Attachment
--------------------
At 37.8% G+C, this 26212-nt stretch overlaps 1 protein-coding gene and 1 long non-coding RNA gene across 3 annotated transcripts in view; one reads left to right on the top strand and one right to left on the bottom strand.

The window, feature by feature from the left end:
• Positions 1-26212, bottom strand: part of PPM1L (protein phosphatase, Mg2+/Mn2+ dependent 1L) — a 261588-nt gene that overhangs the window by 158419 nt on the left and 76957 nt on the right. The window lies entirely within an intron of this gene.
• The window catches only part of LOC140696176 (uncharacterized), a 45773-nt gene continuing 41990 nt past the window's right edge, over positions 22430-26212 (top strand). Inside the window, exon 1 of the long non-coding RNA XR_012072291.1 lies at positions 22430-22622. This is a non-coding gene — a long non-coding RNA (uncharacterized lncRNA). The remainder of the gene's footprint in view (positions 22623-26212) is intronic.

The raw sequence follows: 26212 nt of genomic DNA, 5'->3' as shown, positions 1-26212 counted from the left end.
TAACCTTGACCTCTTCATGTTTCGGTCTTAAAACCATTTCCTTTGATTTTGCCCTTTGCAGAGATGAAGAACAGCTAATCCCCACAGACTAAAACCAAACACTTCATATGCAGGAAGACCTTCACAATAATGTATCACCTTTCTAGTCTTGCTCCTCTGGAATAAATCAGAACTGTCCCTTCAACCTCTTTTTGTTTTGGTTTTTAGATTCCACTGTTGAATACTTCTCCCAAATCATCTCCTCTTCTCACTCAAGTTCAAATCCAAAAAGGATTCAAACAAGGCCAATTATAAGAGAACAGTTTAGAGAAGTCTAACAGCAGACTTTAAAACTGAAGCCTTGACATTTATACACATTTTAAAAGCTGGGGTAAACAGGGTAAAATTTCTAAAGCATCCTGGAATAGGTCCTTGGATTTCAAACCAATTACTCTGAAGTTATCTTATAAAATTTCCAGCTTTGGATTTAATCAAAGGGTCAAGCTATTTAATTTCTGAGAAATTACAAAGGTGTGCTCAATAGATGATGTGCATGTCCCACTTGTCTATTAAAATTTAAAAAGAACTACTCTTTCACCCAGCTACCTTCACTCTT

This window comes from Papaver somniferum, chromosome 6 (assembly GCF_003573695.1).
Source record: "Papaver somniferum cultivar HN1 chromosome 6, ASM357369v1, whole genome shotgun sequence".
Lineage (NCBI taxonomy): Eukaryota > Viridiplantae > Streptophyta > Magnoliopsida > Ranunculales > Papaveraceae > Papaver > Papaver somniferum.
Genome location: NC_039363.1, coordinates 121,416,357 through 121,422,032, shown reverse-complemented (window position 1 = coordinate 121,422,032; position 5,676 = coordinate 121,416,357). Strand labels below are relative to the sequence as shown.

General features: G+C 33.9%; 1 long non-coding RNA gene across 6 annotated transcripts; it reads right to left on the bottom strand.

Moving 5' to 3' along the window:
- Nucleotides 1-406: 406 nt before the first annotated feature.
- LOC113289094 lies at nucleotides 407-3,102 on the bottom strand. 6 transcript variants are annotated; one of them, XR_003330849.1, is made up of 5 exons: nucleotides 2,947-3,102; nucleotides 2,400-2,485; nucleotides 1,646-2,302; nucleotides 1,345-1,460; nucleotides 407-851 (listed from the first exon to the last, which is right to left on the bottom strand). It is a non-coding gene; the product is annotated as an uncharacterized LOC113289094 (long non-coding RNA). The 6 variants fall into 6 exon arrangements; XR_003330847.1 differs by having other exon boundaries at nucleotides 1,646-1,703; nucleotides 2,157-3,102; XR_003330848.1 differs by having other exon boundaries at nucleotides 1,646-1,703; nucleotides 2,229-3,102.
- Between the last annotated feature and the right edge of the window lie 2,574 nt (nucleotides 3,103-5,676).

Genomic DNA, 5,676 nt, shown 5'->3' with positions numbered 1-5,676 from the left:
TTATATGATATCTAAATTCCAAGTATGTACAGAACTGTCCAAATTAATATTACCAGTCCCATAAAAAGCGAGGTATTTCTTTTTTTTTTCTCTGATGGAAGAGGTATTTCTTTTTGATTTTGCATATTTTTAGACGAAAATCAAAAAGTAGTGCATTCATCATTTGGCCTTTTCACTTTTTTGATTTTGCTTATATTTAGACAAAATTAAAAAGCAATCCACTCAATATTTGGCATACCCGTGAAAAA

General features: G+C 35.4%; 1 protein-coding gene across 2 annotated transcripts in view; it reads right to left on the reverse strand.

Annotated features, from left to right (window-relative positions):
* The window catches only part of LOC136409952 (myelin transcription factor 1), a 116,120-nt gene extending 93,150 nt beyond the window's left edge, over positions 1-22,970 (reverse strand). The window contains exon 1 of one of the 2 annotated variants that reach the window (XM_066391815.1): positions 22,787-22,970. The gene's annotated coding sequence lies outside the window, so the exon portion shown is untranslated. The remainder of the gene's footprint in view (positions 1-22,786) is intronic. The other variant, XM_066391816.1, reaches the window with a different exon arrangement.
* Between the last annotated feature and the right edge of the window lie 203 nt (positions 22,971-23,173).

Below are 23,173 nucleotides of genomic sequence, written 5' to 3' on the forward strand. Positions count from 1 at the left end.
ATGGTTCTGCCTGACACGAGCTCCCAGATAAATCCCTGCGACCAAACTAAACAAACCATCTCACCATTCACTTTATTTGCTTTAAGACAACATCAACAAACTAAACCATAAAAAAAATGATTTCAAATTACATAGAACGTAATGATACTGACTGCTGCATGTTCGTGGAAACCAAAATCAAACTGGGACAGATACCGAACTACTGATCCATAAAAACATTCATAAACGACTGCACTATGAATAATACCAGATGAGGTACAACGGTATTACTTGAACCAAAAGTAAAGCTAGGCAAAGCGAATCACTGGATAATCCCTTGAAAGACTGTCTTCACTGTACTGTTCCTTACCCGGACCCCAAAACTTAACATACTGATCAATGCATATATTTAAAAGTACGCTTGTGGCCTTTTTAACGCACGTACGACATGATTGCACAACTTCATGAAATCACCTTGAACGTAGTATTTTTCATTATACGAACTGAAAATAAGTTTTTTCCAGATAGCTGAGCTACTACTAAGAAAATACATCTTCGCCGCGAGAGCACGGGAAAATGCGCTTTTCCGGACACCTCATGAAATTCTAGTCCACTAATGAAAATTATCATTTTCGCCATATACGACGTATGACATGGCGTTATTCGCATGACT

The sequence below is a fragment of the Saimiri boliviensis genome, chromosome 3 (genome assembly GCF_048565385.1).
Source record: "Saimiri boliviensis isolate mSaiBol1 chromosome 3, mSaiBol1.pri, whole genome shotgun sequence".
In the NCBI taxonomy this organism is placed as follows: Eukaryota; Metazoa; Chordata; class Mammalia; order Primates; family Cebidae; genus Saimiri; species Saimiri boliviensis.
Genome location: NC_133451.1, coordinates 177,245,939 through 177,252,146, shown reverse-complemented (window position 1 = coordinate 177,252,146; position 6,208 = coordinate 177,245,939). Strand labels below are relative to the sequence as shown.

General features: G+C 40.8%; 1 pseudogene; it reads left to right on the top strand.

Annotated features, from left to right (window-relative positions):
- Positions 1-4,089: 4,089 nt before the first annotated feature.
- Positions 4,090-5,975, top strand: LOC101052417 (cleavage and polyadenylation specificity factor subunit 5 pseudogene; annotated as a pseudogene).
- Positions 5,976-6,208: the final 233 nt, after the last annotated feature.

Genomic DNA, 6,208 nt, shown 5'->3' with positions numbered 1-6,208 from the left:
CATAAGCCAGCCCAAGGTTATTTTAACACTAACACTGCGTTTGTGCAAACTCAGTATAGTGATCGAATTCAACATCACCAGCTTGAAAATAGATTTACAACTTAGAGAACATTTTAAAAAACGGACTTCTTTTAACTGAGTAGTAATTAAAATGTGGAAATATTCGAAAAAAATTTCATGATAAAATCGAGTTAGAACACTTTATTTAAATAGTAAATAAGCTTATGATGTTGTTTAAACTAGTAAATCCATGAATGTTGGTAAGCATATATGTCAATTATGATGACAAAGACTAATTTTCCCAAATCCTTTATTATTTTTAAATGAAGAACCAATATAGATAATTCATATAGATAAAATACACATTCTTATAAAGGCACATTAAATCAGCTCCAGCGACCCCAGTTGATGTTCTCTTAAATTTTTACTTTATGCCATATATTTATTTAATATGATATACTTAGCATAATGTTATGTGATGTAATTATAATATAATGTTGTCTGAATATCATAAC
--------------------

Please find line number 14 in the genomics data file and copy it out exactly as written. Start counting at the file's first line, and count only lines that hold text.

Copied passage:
- LOC113289094 lies at nucleotides 407-3,102 on the bottom strand. 6 transcript variants are annotated; one of them, XR_003330849.1, is made up of 5 exons: nucleotides 2,947-3,102; nucleotides 2,400-2,485; nucleotides 1,646-2,302; nucleotides 1,345-1,460; nucleotides 407-851 (listed from the first exon to the last, which is right to left on the bottom strand). It is a non-coding gene; the product is annotated as an uncharacterized LOC113289094 (long non-coding RNA). The 6 variants fall into 6 exon arrangements; XR_003330847.1 differs by having other exon boundaries at nucleotides 1,646-1,703; nucleotides 2,157-3,102; XR_003330848.1 differs by having other exon boundaries at nucleotides 1,646-1,703; nucleotides 2,229-3,102.